Identifying drink as the problem of alcoholism is a persuasive choice; the problem is in some way an external one, the object of obsession the only issue. This way of thinking has blurred the internal problems of need and yearning that are the real sources of an addiction. The disease concept highlights a variety of family difficulties as risk factors in developing alcoholism; (a) an alcoholic parent or parent that has other psychological problems, (b) both parent’s abuse alcohol and other drugs, (c) conflicts leading to aggression and violence in the family. Spend some time in a rehab or AA meeting and you will hear stories of people raised in such disorganised and abusive families. As I have sat and listen to such abusive histories, the relational deprivations brought me to tears, I simply wondered how they made it this long and prey the AA programme could provide enough emotional healing to stop the suffering underlying their compulsions. However, many alcoholics are spared such abusive upbringings which place the genesis of addiction in less obvious experiences.
Alcoholism is a defence and adaptation found to replace something expected, something innate that is about our very humanness – an entitlement and inborn expectation for gratification and dependency to another. Put more simply addiction is about failures in the attachment between a child and their parent, when the bonds that unite mother and child eternally are compromised in some way. Alcoholism is symbolic of these failures; an attempt to replace that which was missed, booze becomes a reliable source, a trusted foundation providing the natural soothing missed in human relationships. If the soul of alcoholism is the loss of this entitlement, the not wanting to feel that something so precious has been denied, becomes the heart of alcoholic disease.
To give up any addiction means giving up on the hope of ever feeling the fulfilment that is borne from attachment and bonding, created by the satisfying of our most precious human dependency needs. For this reason alcoholism is so hard to give up on, it means losing hope and experiencing the deep pain of a paradise lost.
“The alcoholic’s rock bottom is the only means to leave the intoxication that prevents feeling the hurt of such a paradise lost. The living through a rock bottom, and the telling of the experience, is the right of passage every alcoholic must go through on their way to recovery. My descent to the bottom was a slow and insidious fall, in the early days I was truly unaware of the devastating path I was on but as my addiction progressed drinking turned into something insidious, an actively self destructive, Fuck It, process. Hitting bottom was a deeply traumatic event, something so intensely terrifying that I felt my will had been broken. In the final years my drinking binges had become so intense, weekend drinking sessions had turned into weeks, drinking was always to black out and my spirit was so damaged at the end I could no longer tolerate the transition from drunk to sober, the sense of shame was crushing, my body ached and shivered, my liver swollen. As I hit rock bottom I was terrified, my spirit and resolve were smashed, I suddenly realised how I was bound to the wildness of my addiction, that I could not stop it. As I felt my will and resolve braking suicide revealed itself to me, paradoxically thoughts of killing myself made me feel secure, they gave me a beacon of hope and a belief of a way out. I think it can only be the mind of an alcoholic that sees hope in their desire to sacrifice themselves; illogically I truly believe that the series of overdoses I took in my rock bottom saved me.”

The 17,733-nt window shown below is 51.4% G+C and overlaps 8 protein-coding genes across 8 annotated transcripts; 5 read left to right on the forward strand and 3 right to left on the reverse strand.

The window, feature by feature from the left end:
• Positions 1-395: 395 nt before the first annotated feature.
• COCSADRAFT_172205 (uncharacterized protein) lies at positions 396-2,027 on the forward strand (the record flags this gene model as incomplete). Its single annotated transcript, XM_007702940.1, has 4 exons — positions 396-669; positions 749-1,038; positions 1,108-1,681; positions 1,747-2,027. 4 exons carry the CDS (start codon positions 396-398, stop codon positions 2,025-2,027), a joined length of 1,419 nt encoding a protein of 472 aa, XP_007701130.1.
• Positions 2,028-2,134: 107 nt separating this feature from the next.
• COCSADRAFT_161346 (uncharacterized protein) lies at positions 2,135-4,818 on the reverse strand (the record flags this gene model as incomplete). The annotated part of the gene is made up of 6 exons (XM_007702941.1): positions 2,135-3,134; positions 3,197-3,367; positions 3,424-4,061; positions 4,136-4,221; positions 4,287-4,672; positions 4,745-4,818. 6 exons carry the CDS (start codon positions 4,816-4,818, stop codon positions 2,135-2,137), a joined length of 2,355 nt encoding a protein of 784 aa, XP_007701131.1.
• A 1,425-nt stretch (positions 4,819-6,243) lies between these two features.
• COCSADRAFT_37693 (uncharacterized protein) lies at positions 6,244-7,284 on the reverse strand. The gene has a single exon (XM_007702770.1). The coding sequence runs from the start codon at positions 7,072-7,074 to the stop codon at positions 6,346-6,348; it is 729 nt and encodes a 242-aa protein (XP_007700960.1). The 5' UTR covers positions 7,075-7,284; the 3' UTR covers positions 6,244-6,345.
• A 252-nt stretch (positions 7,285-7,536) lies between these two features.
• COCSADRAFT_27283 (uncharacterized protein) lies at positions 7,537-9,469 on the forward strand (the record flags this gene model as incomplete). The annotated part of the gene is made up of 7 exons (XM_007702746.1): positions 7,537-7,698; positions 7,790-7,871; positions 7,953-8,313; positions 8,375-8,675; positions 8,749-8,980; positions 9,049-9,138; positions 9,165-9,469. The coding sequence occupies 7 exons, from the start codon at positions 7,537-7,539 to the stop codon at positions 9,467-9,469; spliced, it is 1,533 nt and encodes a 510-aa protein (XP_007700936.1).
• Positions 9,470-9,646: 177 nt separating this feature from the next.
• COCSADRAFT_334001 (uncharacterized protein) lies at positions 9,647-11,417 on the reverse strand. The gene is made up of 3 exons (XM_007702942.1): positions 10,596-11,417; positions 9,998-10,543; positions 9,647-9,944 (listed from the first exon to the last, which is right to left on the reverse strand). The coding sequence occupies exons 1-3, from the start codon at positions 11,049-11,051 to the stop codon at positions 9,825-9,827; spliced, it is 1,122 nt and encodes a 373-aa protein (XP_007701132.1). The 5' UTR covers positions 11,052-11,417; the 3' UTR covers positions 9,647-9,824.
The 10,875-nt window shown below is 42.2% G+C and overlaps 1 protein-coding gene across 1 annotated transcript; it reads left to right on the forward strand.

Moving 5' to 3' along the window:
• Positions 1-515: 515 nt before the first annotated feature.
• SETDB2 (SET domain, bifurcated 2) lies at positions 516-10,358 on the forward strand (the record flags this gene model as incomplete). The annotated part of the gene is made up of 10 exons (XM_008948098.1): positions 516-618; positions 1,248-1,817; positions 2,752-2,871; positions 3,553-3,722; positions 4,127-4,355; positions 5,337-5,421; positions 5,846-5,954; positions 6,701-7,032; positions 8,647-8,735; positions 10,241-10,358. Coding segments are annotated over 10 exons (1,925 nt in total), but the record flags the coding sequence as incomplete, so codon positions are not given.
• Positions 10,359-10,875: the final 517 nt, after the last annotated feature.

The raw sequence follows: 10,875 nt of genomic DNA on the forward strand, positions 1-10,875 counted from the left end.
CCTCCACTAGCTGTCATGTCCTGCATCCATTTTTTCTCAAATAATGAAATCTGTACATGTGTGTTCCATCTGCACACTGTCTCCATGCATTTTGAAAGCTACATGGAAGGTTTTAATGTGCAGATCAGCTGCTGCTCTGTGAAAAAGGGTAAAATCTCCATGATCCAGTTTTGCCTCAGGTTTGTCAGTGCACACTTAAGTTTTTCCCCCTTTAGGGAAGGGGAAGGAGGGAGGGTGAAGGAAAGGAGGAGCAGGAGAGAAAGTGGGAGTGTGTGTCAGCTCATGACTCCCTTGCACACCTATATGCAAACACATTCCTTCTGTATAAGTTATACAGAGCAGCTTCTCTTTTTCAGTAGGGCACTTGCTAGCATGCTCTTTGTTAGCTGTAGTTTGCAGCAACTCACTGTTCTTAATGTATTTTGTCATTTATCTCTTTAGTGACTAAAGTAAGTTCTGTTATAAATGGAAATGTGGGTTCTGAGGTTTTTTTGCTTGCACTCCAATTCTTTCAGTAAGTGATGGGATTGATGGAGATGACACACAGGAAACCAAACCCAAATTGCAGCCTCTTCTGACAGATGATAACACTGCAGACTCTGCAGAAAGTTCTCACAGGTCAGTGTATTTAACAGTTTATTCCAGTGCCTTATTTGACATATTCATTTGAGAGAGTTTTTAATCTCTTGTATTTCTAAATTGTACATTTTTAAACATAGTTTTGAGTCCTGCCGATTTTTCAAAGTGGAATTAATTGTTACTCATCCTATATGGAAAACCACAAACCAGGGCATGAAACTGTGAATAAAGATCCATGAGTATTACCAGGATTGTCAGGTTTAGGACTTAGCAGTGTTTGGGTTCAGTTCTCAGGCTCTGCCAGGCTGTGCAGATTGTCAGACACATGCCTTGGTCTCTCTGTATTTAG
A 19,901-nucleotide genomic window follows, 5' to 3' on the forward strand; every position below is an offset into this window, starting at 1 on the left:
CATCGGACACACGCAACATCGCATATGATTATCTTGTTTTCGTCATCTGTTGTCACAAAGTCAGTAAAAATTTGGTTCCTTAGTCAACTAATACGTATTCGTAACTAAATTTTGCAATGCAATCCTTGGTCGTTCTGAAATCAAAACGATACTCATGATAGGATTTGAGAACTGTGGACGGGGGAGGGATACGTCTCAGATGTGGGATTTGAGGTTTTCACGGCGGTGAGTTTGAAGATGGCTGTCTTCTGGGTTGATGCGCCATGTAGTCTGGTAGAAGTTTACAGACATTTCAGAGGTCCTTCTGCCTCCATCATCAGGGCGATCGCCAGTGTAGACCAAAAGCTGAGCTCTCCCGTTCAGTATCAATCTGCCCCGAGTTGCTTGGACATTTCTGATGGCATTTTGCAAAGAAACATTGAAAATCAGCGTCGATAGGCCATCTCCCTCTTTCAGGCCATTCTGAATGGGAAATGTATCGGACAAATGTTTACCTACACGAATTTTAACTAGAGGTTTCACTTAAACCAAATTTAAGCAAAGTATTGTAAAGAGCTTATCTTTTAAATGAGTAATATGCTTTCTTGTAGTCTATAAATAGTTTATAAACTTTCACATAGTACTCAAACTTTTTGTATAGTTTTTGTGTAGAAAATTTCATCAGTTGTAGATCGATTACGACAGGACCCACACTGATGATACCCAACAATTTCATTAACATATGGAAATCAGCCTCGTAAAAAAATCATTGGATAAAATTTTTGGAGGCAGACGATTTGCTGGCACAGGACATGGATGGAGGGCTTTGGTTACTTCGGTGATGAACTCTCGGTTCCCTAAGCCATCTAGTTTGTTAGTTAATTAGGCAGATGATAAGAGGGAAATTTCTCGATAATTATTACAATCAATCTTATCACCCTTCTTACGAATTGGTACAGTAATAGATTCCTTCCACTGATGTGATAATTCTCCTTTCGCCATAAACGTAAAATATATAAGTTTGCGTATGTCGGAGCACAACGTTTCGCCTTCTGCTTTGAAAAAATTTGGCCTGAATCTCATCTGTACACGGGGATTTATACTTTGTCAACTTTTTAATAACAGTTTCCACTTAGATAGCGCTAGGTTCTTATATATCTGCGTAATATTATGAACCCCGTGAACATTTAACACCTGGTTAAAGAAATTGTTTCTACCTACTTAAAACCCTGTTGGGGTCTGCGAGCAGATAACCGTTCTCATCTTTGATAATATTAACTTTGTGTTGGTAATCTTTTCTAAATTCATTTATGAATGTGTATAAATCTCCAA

Alcoholism creates a sense of anchorage, an internal illusion of a secure base that allows addicts to drift deeply into their addictions, rock bottom seems to be the only way an alcoholic can momentarily break the illusions of addiction and clear enough psychological space to observe themselves with any clarity. The collapse faced in the rock bottom is possibly the most acutely painful moment of recovery, just take some time and listen to early recovering addicts and you will be filled by their deep sense of appreciation.
As alcoholics crawl from the wreckage of the rock bottom, looking back they find themselves amazed that they have escaped their addiction, feeling a deep gratitude to have survived that particular crash. However, as the dust settles, looking forward becomes a baffling cross roads of choices and having to contemplate not only some of the deepest questions surrounding human need and yearning but questions surrounding personal identity and the emergence of who you really are. These are the hardest periods of recovery, the pain that is felt is chronic and choosing a new path means having to experience the scare of change, resting in a place of not knowing and using relationships in place of substances. Although, it is worth remembering that this is a time and place of potential, possibility and new hope.